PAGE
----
WordPress and Custom Forms – PayPal
Recently a client had a need to make some pretty complex forms. In today’s article, I will talk about two options I found (paid and free) to make a form that will allow you to send the registrant directly to PayPal.
My client was using JetPack for a simple straight forward form. It was nice at the time of setup because it allowed us to add several fields and provided a nice view inside of WordPress (Feedback) where we could see a log of everything submitted using the form. We also were able to add a ReCAPTCHA JetPack add-on for free after a quick google search.
The issue was after the registrant filled out the form, there was a disconnect sending them over to PayPal. Often someone would register for a class but were too confused to find the link for PayPal (due to JetPack limitations and my client offering a wide variety of classes, we were unable to easily redirect them after form submission).
This was confusing for the registrant but also created more work for my client as she had to try to track down which ones completed the payment and which ones missed it.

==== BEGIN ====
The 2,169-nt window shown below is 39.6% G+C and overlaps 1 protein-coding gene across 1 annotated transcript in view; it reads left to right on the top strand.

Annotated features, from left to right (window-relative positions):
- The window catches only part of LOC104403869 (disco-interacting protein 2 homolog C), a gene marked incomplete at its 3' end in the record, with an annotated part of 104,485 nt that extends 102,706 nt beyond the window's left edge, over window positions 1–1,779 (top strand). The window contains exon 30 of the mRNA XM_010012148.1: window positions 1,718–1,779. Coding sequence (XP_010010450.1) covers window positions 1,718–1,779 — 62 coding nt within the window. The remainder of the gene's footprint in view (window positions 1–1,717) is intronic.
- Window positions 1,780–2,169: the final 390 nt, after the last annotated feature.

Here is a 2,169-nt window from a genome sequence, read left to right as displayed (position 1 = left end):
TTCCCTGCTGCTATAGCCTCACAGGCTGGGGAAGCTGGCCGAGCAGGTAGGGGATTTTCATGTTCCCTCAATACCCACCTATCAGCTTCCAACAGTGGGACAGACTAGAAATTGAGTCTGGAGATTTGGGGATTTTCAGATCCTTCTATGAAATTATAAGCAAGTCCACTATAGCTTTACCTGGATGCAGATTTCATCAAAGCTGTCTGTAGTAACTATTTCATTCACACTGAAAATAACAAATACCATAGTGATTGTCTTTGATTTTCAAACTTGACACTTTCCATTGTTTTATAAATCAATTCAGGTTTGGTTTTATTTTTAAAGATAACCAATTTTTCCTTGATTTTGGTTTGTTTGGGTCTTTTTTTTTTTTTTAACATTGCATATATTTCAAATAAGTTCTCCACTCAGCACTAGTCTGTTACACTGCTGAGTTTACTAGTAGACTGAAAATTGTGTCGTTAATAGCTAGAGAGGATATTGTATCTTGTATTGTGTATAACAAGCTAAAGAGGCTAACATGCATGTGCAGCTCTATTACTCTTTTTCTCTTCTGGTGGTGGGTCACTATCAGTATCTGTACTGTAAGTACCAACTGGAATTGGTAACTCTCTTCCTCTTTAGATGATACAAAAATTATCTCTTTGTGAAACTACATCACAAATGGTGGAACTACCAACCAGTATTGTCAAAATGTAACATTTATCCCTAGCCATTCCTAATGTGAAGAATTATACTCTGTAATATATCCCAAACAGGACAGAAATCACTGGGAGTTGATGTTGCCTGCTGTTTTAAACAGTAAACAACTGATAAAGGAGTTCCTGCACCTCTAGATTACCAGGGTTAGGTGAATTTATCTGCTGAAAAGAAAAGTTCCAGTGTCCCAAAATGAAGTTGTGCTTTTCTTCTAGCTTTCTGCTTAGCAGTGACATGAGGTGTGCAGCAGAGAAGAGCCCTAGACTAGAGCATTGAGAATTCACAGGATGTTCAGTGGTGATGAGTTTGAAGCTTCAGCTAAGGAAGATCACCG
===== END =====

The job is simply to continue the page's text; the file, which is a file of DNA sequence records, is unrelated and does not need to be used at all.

After much searching, I found a very lovely tool called Event Espresso. This plugin creates a very pretty visual ‘checkout’ style page that shows what they are purchasing (event, class, etc) and what I really loved about it is that you are able to set the seats for that event so that you do not over-book. There is a free version of this tool! Unfortunately, the free version did not meet the needs of my client.
I have been using ContactForm 7 for many years (as have many WordPress developers!). With just a couple of plugins that work with ContactForm 7, I was able to create the type of form we needed (many custom fields of required info), send them directly to PayPal with the correct class and price in place when checking out in PayPal, and log all of the form entries in the back-end the same way we were doing with the JetPack Feedback area.
The two plugins used – Contact Form 7 – PayPal & Stripe Add-on and Contact Form CFDB7.
The only drawback to this method is that if you have a class or event that has more than 1 price option, you will need to create separate forms. I was able to place more than 1 form on a registration page by using the DIVI Accordion Module. To make it appear as needed (closed), I added one line of CSS code. You can read about that here as well.